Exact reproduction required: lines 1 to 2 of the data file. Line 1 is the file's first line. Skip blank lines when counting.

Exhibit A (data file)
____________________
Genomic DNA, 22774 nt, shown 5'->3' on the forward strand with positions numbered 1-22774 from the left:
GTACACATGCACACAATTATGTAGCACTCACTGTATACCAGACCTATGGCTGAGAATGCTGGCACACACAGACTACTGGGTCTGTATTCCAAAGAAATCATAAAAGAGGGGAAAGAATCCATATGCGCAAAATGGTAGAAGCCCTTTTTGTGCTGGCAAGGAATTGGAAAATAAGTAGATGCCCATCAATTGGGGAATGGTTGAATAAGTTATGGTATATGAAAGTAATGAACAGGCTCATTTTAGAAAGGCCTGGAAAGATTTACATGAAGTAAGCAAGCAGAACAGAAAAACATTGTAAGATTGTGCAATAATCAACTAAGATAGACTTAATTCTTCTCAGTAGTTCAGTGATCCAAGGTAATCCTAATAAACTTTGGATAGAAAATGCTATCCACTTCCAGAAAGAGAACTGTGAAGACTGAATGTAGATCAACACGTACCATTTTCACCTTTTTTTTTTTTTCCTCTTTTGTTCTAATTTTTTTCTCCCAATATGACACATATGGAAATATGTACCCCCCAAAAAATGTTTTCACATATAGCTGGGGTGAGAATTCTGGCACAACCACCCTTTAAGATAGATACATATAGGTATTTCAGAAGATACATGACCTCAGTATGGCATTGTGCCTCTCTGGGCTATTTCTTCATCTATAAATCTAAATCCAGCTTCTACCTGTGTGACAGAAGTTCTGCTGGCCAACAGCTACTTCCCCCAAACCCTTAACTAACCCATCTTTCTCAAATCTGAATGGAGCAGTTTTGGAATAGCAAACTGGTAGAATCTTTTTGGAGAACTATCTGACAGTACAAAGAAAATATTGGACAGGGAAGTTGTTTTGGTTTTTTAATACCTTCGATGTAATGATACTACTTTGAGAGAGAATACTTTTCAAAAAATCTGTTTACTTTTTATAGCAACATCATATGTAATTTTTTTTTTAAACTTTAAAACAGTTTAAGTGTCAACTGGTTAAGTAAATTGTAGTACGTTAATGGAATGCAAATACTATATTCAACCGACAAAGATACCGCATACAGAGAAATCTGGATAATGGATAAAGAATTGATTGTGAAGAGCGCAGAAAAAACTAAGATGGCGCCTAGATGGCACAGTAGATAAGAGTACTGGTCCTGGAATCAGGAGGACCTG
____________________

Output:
Genomic DNA, 22774 nt, shown 5'->3' on the forward strand with positions numbered 1-22774 from the left:
GTACACATGCACACAATTATGTAGCACTCACTGTATACCAGACCTATGGCTGAGAATGCTGGCACACACAGACTACTGGGTCTGTATTCCAAAGAAATCATAAAAGAGGGGAAAGAATCCATATGCGCAAAATGGTAGAAGCCCTTTTTGTGCTGGCAAGGAATTGGAAAATAAGTAGATGCCCATCAATTGGGGAATGGTTGAATAAGTTATGGTATATGAAAGTAATGAACAGGCTCATTTTAGAAAGGCCTGGAAAGATTTACATGAAGTAAGCAAGCAGAACAGAAAAACATTGTAAGATTGTGCAATAATCAACTAAGATAGACTTAATTCTTCTCAGTAGTTCAGTGATCCAAGGTAATCCTAATAAACTTTGGATAGAAAATGCTATCCACTTCCAGAAAGAGAACTGTGAAGACTGAATGTAGATCAACACGTACCATTTTCACCTTTTTTTTTTTTTCCTCTTTTGTTCTAATTTTTTTCTCCCAATATGACACATATGGAAATATGTACCCCCCAAAAAATGTTTTCACATATAGCTGGGGTGAGAATTCTGGCACAACCACCCTTTAAGATAGATACATATAGGTATTTCAGAAGATACATGACCTCAGTATGGCATTGTGCCTCTCTGGGCTATTTCTTCATCTATAAATCTAAATCCAGCTTCTACCTGTGTGACAGAAGTTCTGCTGGCCAACAGCTACTTCCCCCAAACCCTTAACTAACCCATCTTTCTCAAATCTGAATGGAGCAGTTTTGGAATAGCAAACTGGTAGAATCTTTTTGGAGAACTATCTGACAGTACAAAGAAAATATTGGACAGGGAAGTTGTTTTGGTTTTTTAATACCTTCGATGTAATGATACTACTTTGAGAGAGAATACTTTTCAAAAAATCTGTTTACTTTTTATAGCAACATCATATGTAATTTTTTTTTTAAACTTTAAAACAGTTTAAGTGTCAACTGGTTAAGTAAATTGTAGTACGTTAATGGAATGCAAATACTATATTCAACCGACAAAGATACCGCATACAGAGAAATCTGGATAATGGATAAAGAATTGATTGTGAAGAGCGCAGAAAAAACTAAGATGGCGCCTAGATGGCACAGTAGATAAGAGTACTGGTCCTGGAATCAGGAGGACCTG